While many pairing meals would match one drink to one dish, this is difficult in the world of high-end sushi, where any given plate is a single, bite-sized morsel. But sommelier Fujiwara works around this with unique ideas.
A sake is paired with every several dishes, Fujiwara explains, and each sushi piece is carefully considered to bring out differing complementary and contrasting elements in the sake, such that the many facets of one glass of sake are explored through the differing lenses of each sushi plate.
In Fujiwara’s accumulated years of sake wisdom, he sees what would normally be considered a handicap – the inability to pair one glass with one dish – as a strength to be explored. And through that exploration, Fujiwara reveals unplumbed depths to the classic sushi and sake pair.
Three Edo-mae sushi pairings made possible by Byakko
By way of example, Fujiwara offers up three exclusive pairings available only at Musashi by Amano and featuring Byakko. Each piece is a step on a journey exploring this intriguing pair.
Byakko’s elegant honeyed flavors are a perfect match for this Aichi prawn, slowly boiled to bring out the crustacean’s natural sweetness.
Lesser sushi restaurants would boil the prawn and serve it immediately, but Musashi by Aman instead opts for a more traditional approach called “yude-oki” which sees an item boiled and then left to sit for half a day, encouraging chemical changes in the prawn that bring sweetness forward and subdue bitter flavors.
“We’re starting with a typical pairing,” Fujiwara says, “but whether boiled or raw, the sweetness of the prawn is a great fit for Byakko.”
The second leg of the journey pairs Byakko with kohada from Kumamoto Prefecture. Kohada is a white fish with medium fat content. Served immediately after being vinegared, its flavors can be too salty and acidic. Musashi lets the kohada sit overnight for these flavors to mellow.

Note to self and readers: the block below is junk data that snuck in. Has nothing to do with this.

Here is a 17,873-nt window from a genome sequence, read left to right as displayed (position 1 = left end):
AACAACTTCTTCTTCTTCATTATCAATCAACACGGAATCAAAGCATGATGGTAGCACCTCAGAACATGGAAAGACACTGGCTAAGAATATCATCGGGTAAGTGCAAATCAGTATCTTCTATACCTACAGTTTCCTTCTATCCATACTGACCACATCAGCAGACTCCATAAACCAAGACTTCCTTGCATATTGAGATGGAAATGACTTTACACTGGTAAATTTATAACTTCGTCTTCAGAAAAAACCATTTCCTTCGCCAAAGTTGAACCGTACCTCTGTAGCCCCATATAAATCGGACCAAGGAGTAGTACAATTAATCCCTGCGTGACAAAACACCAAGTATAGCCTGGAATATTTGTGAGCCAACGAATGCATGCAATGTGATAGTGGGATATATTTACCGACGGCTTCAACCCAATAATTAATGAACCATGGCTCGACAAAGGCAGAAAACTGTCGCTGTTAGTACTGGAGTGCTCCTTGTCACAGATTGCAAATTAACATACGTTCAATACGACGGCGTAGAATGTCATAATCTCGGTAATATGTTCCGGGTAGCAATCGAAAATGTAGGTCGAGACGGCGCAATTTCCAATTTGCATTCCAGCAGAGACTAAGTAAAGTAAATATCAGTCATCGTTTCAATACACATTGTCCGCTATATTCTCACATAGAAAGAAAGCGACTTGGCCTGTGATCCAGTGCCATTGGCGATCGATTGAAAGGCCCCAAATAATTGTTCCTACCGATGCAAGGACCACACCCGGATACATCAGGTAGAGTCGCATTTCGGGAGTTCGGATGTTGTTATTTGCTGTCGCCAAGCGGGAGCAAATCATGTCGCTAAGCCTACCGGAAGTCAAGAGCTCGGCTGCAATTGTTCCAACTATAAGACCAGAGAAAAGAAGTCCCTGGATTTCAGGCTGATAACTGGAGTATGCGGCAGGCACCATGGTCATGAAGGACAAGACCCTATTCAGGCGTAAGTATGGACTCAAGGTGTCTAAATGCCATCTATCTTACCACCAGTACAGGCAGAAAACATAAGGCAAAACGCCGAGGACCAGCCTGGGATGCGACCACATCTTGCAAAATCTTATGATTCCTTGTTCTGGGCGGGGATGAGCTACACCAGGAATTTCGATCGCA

The fish is marinated with a pinch of salt right after cutting, but this marination process can take anywhere from 14 minutes to 25 minutes depending on the fat content. How long any given piece will require is difficult to determine – with Musashi himself thanking only his 37 years of experience for giving him an instinctive barometer for the process.
Normally, the acidity and aroma of the kohada would call for wine, but here Byakko also shines. Its elegant ginjo aroma and tartness pair exquisitely with this delicate slice of fish. Meanwhile, Byakko’s flavors help to mellow the salty and tart flavors of the vinegared kohada – a perfect symbiotic relationship.
Last, flatfish from Aomori Prefecture that’s been wrapped in konbu seaweed and left to rest. The fish absorbs the flavors of the konbu while the konbu itself helps lock in the fish’s own flavor characteristics. At Musashi by Amano, it’s often served alongside a vinegary sauce incorporating spring onion.
“The final pairing focuses on the umami of kelp, which is produced by different methods of kombu shaping, even within the same Edo-mae style of fish. Konbu-rested fish tends to have an iodine aroma characteristic of seaweed, so there are only a limited number of wines that can be paired with it. But Byakko, with its subtle and gentle flavor, can be a perfect match," says Fujihara.
Each of these dishes explores different nuances of Byakko’s flavors and the way they interplay with the fish being served. Prawn brings a sweetness that complements, while kohada reflects the years of experience required for pure Edo-mae sushi, and konbu-rested flatfish plays beautifully off of Byakko’s rich umami.
Such flavor synergies require a practiced hand and, of course, the best ingredients, and Byakko and Musashi by Aman are perfectly representative of their respective bests in class.
For information, reservations, and access instructions for Musashi by Aman, visit their website below:
アマン東京 武蔵 by アマン